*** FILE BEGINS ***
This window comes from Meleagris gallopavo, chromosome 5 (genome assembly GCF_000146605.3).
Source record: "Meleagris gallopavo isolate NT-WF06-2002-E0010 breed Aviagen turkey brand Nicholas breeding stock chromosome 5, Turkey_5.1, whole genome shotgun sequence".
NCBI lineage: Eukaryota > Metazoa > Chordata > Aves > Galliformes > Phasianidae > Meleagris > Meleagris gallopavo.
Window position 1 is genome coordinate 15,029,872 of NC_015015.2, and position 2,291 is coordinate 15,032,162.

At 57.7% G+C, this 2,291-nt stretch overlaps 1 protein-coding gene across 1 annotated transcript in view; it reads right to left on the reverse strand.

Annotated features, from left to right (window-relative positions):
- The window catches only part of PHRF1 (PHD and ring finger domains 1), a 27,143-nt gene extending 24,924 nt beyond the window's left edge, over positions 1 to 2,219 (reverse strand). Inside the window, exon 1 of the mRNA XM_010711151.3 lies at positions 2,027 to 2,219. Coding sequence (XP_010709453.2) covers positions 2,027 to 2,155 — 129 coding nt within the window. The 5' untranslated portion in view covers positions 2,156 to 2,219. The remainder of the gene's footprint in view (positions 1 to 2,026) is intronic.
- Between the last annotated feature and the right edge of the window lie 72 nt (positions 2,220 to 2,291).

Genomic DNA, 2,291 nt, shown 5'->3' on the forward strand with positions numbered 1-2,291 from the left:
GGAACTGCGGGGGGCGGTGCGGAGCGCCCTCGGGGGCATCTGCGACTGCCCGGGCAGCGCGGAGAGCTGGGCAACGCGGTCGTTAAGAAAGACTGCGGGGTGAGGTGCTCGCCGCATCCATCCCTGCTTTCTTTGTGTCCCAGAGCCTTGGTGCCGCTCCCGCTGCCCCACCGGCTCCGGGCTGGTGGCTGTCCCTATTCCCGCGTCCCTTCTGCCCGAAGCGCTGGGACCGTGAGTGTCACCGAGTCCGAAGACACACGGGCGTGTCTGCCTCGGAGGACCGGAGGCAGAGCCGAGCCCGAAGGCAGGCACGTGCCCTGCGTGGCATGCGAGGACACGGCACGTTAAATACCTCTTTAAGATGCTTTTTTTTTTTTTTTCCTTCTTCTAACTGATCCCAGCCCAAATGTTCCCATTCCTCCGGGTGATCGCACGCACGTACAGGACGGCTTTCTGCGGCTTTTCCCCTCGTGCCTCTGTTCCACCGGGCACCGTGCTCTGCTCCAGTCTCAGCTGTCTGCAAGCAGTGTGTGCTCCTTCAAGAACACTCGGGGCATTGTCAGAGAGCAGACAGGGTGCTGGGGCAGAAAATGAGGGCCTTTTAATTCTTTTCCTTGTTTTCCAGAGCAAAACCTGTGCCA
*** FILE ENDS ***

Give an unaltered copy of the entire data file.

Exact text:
This window comes from Meleagris gallopavo, chromosome 5 (genome assembly GCF_000146605.3).
Source record: "Meleagris gallopavo isolate NT-WF06-2002-E0010 breed Aviagen turkey brand Nicholas breeding stock chromosome 5, Turkey_5.1, whole genome shotgun sequence".
NCBI lineage: Eukaryota > Metazoa > Chordata > Aves > Galliformes > Phasianidae > Meleagris > Meleagris gallopavo.
Window position 1 is genome coordinate 15,029,872 of NC_015015.2, and position 2,291 is coordinate 15,032,162.

At 57.7% G+C, this 2,291-nt stretch overlaps 1 protein-coding gene across 1 annotated transcript in view; it reads right to left on the reverse strand.

Annotated features, from left to right (window-relative positions):
- The window catches only part of PHRF1 (PHD and ring finger domains 1), a 27,143-nt gene extending 24,924 nt beyond the window's left edge, over positions 1 to 2,219 (reverse strand). Inside the window, exon 1 of the mRNA XM_010711151.3 lies at positions 2,027 to 2,219. Coding sequence (XP_010709453.2) covers positions 2,027 to 2,155 — 129 coding nt within the window. The 5' untranslated portion in view covers positions 2,156 to 2,219. The remainder of the gene's footprint in view (positions 1 to 2,026) is intronic.
- Between the last annotated feature and the right edge of the window lie 72 nt (positions 2,220 to 2,291).

Genomic DNA, 2,291 nt, shown 5'->3' on the forward strand with positions numbered 1-2,291 from the left:
GGAACTGCGGGGGGCGGTGCGGAGCGCCCTCGGGGGCATCTGCGACTGCCCGGGCAGCGCGGAGAGCTGGGCAACGCGGTCGTTAAGAAAGACTGCGGGGTGAGGTGCTCGCCGCATCCATCCCTGCTTTCTTTGTGTCCCAGAGCCTTGGTGCCGCTCCCGCTGCCCCACCGGCTCCGGGCTGGTGGCTGTCCCTATTCCCGCGTCCCTTCTGCCCGAAGCGCTGGGACCGTGAGTGTCACCGAGTCCGAAGACACACGGGCGTGTCTGCCTCGGAGGACCGGAGGCAGAGCCGAGCCCGAAGGCAGGCACGTGCCCTGCGTGGCATGCGAGGACACGGCACGTTAAATACCTCTTTAAGATGCTTTTTTTTTTTTTTTCCTTCTTCTAACTGATCCCAGCCCAAATGTTCCCATTCCTCCGGGTGATCGCACGCACGTACAGGACGGCTTTCTGCGGCTTTTCCCCTCGTGCCTCTGTTCCACCGGGCACCGTGCTCTGCTCCAGTCTCAGCTGTCTGCAAGCAGTGTGTGCTCCTTCAAGAACACTCGGGGCATTGTCAGAGAGCAGACAGGGTGCTGGGGCAGAAAATGAGGGCCTTTTAATTCTTTTCCTTGTTTTCCAGAGCAAAACCTGTGCCA